Annual planning. Marketers have historically set their calendars — and campaigns — by it. Each January 1st (or the first day of the new fiscal year) is a turning of the page to fresh plans with a tactical road map for the next 12 months.
But last year, many annual marketing plans went out the window. Many companies paused, shifted and completely rethought their marketing plans. While the situation was (to use the word of the year) unprecedented, it proved we can quickly adapt, make smart changes and find ways to grow businesses.
Break out of the 12-month mindset
What’s best for a business — what’s going to drive sales and engagement — doesn’t always happen on a finite calendar, so why do we plan that way? Marketing plans should be ever growing, changing and building on what you’ve been doing, and that doesn’t stop on December 31st or start on January 1st.
Instead, look to the future and where you want to go with continual conversations to evaluate:
- What are you currently doing?
- What’s working and what’s not?
- What are the areas of opportunity?
- How can you solve a pain point the business is having?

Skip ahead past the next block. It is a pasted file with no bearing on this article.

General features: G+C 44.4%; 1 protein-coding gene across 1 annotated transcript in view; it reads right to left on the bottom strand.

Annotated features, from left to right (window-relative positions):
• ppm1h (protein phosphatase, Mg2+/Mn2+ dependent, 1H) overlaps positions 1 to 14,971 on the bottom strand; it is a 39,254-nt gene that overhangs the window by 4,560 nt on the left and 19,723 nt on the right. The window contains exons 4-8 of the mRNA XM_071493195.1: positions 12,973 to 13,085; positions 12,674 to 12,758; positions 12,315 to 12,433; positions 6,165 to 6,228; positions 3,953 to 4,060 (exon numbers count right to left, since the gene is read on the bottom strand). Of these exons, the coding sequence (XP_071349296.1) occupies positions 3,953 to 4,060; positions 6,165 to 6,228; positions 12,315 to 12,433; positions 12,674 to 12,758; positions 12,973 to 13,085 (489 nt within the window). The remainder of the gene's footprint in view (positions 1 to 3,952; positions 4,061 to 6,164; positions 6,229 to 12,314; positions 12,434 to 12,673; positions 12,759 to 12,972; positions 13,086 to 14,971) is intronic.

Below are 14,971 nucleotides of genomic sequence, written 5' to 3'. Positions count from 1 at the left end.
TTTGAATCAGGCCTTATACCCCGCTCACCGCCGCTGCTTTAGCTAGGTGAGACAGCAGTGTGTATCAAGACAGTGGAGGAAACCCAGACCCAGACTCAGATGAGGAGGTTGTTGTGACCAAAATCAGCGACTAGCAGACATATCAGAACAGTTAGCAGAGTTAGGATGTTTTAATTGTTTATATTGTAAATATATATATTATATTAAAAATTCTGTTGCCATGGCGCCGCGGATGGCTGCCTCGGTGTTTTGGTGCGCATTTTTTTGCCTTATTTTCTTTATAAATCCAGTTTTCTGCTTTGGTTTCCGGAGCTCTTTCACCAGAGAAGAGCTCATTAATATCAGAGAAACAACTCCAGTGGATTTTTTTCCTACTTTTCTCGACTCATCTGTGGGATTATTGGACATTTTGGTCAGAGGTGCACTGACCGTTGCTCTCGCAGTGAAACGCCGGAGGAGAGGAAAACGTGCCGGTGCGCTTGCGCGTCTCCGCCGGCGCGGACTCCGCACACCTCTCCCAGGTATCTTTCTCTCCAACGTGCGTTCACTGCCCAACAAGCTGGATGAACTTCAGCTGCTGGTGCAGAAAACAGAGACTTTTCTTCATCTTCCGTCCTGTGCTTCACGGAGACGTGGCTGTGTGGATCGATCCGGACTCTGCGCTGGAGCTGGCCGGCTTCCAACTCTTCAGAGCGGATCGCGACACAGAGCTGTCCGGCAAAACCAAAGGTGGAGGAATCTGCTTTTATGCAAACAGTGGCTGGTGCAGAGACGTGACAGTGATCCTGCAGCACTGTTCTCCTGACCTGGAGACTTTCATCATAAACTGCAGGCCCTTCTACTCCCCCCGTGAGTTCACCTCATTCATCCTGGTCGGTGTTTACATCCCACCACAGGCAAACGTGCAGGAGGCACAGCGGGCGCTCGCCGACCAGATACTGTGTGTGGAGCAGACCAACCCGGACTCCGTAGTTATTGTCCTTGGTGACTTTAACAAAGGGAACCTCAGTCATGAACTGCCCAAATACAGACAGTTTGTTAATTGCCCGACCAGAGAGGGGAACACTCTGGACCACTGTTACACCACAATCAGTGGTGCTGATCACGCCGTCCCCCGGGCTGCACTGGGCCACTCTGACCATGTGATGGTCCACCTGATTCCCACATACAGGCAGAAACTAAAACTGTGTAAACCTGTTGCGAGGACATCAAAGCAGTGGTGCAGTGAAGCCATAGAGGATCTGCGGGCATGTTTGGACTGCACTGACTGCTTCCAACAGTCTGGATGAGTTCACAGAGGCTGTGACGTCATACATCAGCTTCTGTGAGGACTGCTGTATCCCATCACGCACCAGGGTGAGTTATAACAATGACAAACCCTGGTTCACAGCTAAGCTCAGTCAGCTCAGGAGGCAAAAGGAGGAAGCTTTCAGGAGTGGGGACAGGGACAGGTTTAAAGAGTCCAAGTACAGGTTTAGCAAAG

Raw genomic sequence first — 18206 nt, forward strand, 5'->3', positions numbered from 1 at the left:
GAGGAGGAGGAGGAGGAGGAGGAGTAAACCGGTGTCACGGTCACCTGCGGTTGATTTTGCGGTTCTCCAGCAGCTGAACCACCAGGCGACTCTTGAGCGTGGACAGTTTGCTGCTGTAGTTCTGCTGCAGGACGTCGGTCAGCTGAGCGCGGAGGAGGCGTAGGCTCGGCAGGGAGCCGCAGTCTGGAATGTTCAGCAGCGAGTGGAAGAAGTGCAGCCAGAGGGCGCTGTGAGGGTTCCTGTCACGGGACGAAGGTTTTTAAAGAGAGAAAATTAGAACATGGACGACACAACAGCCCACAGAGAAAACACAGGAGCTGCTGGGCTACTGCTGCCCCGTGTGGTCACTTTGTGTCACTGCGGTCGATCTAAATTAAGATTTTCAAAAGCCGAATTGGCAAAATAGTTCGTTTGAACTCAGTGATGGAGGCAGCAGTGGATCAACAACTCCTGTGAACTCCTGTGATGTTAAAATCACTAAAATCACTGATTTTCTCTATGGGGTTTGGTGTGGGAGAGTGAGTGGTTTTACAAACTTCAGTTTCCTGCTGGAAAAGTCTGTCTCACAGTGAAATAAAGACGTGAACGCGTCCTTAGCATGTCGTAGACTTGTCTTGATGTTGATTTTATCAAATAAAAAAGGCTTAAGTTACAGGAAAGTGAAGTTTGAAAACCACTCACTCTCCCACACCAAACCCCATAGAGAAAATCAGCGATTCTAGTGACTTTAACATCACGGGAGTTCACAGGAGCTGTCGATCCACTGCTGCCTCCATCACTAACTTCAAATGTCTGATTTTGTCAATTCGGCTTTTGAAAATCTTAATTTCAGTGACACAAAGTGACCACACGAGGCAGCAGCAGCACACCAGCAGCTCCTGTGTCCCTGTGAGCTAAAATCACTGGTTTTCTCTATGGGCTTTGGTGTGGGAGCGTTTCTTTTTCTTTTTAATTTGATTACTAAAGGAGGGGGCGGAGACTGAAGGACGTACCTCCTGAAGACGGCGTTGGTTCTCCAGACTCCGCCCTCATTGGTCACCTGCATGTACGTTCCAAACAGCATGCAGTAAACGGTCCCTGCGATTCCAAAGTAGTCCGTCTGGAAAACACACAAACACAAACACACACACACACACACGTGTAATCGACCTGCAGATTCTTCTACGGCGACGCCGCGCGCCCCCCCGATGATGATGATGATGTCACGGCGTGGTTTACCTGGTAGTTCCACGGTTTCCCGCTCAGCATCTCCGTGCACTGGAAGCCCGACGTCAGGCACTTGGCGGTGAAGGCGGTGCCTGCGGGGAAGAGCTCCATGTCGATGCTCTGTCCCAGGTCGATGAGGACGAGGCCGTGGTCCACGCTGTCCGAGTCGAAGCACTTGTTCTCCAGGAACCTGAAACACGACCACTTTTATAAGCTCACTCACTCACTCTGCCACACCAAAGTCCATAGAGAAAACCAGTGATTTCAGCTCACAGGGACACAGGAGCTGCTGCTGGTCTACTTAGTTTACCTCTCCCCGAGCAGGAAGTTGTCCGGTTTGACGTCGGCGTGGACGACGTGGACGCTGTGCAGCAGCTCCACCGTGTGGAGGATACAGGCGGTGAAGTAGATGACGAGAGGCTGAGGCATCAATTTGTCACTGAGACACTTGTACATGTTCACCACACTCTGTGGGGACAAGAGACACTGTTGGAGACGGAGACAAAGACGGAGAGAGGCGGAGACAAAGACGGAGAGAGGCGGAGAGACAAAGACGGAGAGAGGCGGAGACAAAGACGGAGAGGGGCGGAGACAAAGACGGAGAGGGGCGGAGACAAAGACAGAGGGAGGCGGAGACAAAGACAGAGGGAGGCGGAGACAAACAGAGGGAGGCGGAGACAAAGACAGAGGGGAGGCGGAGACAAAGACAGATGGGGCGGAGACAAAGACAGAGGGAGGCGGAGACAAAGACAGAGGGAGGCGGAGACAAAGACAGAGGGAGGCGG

You’re likely already having some of these conversations around “planning time.” But, they shouldn’t just happen one time per year. These questions should be asked and answered often throughout the year.
Plan for the real world
Market conditions and environmental factors can change on a dime in the agriculture industry. Who could have predicted widespread drought or the market variations we saw due to COVID-19 impacts?
What you outlined in your annual marketing plan eight months ago may not be relevant anymore based on real-world scenarios. An agile marketing plan means you’re always ready to react to whatever comes next — adjusting tactics and campaigns to support your business and meet customers’ changing priorities.
If you find yourself building out your entire marketing plan because your budget is due soon, try and let it be just that…buckets of money you set aside for marketing. Create your budget and your goals/opportunities for the year, then take what you’ve been learning from your current marketing efforts to make adjustments when the time is right.
Testing and learning is the backbone of this approach to continually evaluate what’s working and what’s not — and then changing and adjusting in real-time based on data.
Forget about the “perfect plan”
What an agile marketing plan boils down to is making sure you’re thinking strategically about your marketing on a more consistent basis. That’s it.
And there’s no formula or template for what that looks like. So don’t put too much pressure on having the perfect plan or having all your ducks in a row by an arbitrary date on the calendar.
If you push yourself to think more frequently about your marketing plan and adjust where and when needed, you’re headed in the right direction.